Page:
Every Awards event is accused of favouring big companies – and ours is no different. The fact is that big companies will inevitably feature prominently because they activate their sponsorships across so many channels. 2020/21 winners such as Paddy Power, O2, Marriott, Barclays and Mitsubishi are, undeniably, good sponsors. If we didn't acknowledge that fact it would look silly. But that doesn't not mean small companies can't win. For a start, there are two categories that are clearly aimed at them – Smaller Budget and First Time. Then there are areas like Arts, Social Purpose and Best Use of PR where the price differentials are not as great as in – for example – Sport and Media. Last year’s winners included MIND, Maldon Salt and Hillarys Blinds – which underlines the point; and that doesn't include the finalists.

Entrants should feel comforted by the fact that the judges bend over backwards to be fair. If you spend £20m, you will need to prove it is money well spent. Over the years, many big brands have been savaged for not showing the commercial sense of their investment. By the same token, the judges know smaller companies won't execute their sponsorship across as many channels as big companies and are probably not going to spend as much on areas like research.  The real reason small companies sometimes fall down is usually the same as for big companies – because they haven't ticked all the boxes on their entry form. If you can explain in 1,200 words the points raised in heading three, then you give yourself the best possible chance.

Conclusion

So there it is – the inside track on The UK Sponsorship Awards. The multistage judging process is designed so that the best entries percolate to the surface. Our judges analyse every entry in their own time and then come together on judging day in February to argue their case. There are enough checks and balances to make sure every angle is explored – and that campaigns deserving of attention are not overlooked. It’s not uncommon for one advocate among the judges to draw the attention of others to a sponsorship’s merits.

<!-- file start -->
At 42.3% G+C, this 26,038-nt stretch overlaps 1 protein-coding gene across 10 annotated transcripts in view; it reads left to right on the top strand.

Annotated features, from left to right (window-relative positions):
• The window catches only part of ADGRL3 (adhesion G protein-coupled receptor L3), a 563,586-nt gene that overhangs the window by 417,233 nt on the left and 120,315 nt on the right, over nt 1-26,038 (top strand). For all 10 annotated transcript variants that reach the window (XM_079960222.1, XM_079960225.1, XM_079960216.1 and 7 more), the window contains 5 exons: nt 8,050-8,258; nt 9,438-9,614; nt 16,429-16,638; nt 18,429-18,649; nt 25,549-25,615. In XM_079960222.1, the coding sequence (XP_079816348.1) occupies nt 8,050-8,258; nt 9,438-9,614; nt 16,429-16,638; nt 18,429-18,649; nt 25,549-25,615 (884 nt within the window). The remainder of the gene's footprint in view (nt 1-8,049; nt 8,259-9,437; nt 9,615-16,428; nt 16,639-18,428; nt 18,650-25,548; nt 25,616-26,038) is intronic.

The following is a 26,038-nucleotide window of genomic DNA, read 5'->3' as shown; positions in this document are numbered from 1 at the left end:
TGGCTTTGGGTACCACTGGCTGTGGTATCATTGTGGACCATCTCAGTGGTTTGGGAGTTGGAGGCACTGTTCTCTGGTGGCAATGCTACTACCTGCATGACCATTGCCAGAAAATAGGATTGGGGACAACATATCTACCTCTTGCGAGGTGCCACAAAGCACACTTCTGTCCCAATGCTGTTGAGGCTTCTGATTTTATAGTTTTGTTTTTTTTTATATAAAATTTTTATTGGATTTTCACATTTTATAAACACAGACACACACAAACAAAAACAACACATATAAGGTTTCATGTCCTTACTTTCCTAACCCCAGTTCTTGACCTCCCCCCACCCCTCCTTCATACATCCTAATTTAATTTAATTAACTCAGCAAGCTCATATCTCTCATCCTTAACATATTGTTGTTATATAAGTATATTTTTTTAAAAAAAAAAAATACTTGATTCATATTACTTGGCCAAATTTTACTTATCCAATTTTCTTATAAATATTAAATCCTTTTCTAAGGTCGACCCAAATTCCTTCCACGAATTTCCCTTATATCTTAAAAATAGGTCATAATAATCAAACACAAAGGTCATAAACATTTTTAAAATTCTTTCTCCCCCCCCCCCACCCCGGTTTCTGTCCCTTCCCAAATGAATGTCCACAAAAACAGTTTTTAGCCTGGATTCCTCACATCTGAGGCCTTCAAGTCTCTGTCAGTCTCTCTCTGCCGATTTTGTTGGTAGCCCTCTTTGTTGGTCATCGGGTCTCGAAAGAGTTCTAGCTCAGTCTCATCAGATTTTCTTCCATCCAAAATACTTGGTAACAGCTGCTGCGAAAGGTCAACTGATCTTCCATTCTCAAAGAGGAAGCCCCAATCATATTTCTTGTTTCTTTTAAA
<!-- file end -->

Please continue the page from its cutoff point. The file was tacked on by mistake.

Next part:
And why should you want one on your mantelpiece? Well, the simple fact is that the Awards are the standard by which the UK industry as a whole is judged. Whether you win or are on the shortlist, you can be secure in the knowledge that your sponsorship has been judged objectively by a wide range of experts in the field.

That's useful for several reasons. Firstly, because it's good corporate practice to recognise and reward the achievement of the individuals who pour their energies into making sponsorships happen. Secondly, because a successful sponsorship is nice to put on the CV (for individuals and agencies). Thirdly, because you can show the board that it's not just you who thinks the money has been well-spent.

It’s also worth noting that a vibrant Awards scheme says something about the professionalism of the industry. Whether you win or not, by entering you are contributing to the advancement of the sector – either by pushing back the boundaries of creativity or encouraging best practice. That in turn brings the best new talent into the business and drives continued investment. So to sign off, the Awards team would just like to say thanks for entering and we look forward to spending many long hours picking over your perfectly-formed entries.

View the 2022 Winners